Sharing Audio on Social Media: Anchor vs. Audiogram Generator

Sharing Audio on Social Media: Anchor vs. Audiogram

Anchor vs. WNYC Audiogram Generator A question that still puzzles many podcasters and audio storytellers is: how do I distribute audio on social media? With platforms such as Facebook, Instagram, and Twitter that thrive on visual posts, audio can easily be buried in your audience’s feeds. Many audio producers have resorted to converting their audio piece to video – subtitling it and adding a branded backdrop in professional video software like Adobe Premiere, which is expensive and time-consuming. Luckily, there are two major platforms right now that allow you to easily convert your audio to video, and it’s likely that more will emerge in the next few years. Today, we’re going to compare Anchor and WNYC’s Audiogram Generator. You might find that one tool suits your needs better than the other.

1. Anchor

Anchor is a mobile app that is designed to be used primarily on your smartphone. Essentially, you have the option to record using your phone or upload an existing piece of audio via desktop. If you have existing audio (like a podcast, a captured conversation, etc.), you can upload it to your station by visiting anchor.fm/clip on your desktop. You’ll need to create an account first. anchor-audio-to-video-with-text Once you upload your audio, you have the option of trimming it to select short clips, or just uploading the whole thing. Enter some basic information about your audio, and hit “Publish.” As you’ll see, this is not yet a video with subtitles – this is where things get a bit inconvenient. Now, you have to go into the mobile app, log in with the same account you used for the web version, and locate the audio you just uploaded. It should be under the person tab at the bottom right. From there, click the clapboard icon to start making an Anchor video. Choose your theme; then “Start transcription.” anchor mobile app The transcription will take a few minutes, and it seems to be about 75% accurate. It gives you the option to correct spelling and add or subtract words, but it gets a bit cumbersome to correct capitalization and other errors all on your phone. It took me about 15 minutes to correct the errors. Once you’re satisfied with the transcription, you can click “done,” and Anchor will automatically create your video for you. It allows you to download your video in square (1:1), Stories (9:16, for Instagram & Snapchat Stories format), or Wide (16:9) format. In this case, since I was uploading it to YouTube, I chose the wide format.   ANCHOR PROS: -Decently accurate automatic transcription technology -Easy to use, once you get used to switching between desktop and mobile -Provides friendly interface for recording straight using your phone, accepting “call-ins,” and hosting your own audio channel. -Option to download video from app as mp4, or upload the video to social media directly -Offers different export sizes (1:1, 9:16, 16:9) that are useful when uploading to social media ANCHOR CONS: -Tedious to correct errors on your phone without the option to do so on desktop -No ability to brand the video, other than using your profile image (font, colors, background not adjustable) -Requires you to upload existing audio on desktop, but actual video creation can only take place on mobile The final result:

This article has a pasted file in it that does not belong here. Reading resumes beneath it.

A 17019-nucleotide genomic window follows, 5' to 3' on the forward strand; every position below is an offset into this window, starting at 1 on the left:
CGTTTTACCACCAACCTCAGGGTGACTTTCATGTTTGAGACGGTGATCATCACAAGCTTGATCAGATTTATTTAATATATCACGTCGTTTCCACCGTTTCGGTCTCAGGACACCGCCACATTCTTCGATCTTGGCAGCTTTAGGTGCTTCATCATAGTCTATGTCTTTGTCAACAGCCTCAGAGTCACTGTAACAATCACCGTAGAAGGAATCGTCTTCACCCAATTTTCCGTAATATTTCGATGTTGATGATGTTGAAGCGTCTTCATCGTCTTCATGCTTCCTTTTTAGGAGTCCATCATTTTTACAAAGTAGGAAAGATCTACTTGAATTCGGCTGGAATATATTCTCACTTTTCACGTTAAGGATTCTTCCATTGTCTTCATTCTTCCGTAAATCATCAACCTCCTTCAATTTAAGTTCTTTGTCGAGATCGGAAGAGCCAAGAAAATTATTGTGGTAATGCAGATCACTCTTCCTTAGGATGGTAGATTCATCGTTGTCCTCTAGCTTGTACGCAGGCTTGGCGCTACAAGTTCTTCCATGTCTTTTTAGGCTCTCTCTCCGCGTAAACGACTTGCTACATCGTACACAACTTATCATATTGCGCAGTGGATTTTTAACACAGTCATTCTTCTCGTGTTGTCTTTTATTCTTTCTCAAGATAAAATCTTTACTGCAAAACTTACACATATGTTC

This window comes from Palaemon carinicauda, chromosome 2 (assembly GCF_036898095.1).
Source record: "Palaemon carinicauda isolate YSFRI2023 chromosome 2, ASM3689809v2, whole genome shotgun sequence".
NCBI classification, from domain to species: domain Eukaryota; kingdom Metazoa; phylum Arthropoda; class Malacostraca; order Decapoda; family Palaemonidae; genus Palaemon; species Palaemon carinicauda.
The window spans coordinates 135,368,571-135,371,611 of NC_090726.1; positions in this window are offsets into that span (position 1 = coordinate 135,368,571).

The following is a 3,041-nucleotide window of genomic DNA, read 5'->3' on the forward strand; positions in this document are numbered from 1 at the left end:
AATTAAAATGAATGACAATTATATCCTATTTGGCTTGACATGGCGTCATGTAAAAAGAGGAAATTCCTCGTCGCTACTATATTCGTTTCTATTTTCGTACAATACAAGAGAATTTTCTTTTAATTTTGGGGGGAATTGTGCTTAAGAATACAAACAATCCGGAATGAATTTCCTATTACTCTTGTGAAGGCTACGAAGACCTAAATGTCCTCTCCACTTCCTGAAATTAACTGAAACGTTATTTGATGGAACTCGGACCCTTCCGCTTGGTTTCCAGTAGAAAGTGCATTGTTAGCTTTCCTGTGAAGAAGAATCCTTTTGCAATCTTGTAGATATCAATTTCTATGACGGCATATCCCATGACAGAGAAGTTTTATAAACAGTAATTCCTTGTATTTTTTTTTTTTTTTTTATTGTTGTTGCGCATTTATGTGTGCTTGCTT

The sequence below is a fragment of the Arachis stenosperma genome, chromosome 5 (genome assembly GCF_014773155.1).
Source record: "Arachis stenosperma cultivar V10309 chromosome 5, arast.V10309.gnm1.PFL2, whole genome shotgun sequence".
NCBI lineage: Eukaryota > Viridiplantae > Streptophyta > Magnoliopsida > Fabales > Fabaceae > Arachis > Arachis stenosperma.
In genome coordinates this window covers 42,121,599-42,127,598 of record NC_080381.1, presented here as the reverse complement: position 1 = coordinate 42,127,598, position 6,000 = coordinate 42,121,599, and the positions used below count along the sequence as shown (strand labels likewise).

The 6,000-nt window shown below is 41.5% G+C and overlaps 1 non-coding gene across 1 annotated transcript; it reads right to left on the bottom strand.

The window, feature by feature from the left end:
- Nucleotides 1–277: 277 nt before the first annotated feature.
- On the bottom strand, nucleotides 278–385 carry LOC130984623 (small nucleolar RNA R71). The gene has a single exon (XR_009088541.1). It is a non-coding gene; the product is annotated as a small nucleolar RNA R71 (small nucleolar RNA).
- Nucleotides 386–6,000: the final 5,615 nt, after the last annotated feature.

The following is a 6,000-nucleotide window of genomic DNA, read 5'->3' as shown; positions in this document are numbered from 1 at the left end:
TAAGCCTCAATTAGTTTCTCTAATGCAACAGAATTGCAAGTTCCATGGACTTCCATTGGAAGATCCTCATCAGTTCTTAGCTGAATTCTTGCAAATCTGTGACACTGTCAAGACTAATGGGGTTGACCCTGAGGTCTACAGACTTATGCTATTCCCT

2. WNYC’s Audiogram Generator

WNYC found that “On Twitter, the average engagement for an audiogram is 8x higher than a non-audiogram tweet and on Facebook some of [their] shows are seeing audiogram reach outperform photos and links by 58% and 83% respectively.” They created the open-source Audiogram Generator – it’s free and accessible to the public via Github. We found a pre-configured version created by SpareMin, which saves you the trouble of the complex installation process through Github. sparemin audiogram generator Simply upload your audio file and choose your video dimensions & background – it can be an image or a color. You can also set the color, shape, and position of the wave. When you’re satisfied with the appearance of the audiogram, click “Generate.” This was the final result for our audio clip: Unfortunately, there is no captioning feature in the Audiogram Generator. However, you may be able to get around that by uploading it to YouTube and adding subtitles as closed captioning – still a time-consuming process. AUDIOGRAM GENERATOR PROS -Ability to customize background, wave shape, color, and dimensions of audiogram -Easy web interface AUDIOGRAM GENERATOR CONS -Inability to add captions that progress with the audio – no transcription feature included -Certain wave shapes are jarring and distracting (Wave Bars, Bricks, Circles, etc.) -5-minute audio file limit Compare each of these end results with the branded, captioned version I spent an hour or two creating in Premiere. Overall, the customizability of the Audiogram Generator is appealing, but the lack of transcription abilities is frustrating. While Anchor’s transcription abilities are impressive, the restrictive nature of mobile-only editing is cumbersome, and the lack of customizability may deter brands from using it professionally. We’re always on the lookout for new apps and software that will simplify this process. Have a suggestion? Send us a note at advancedmedia@journalism.berkeley.edu.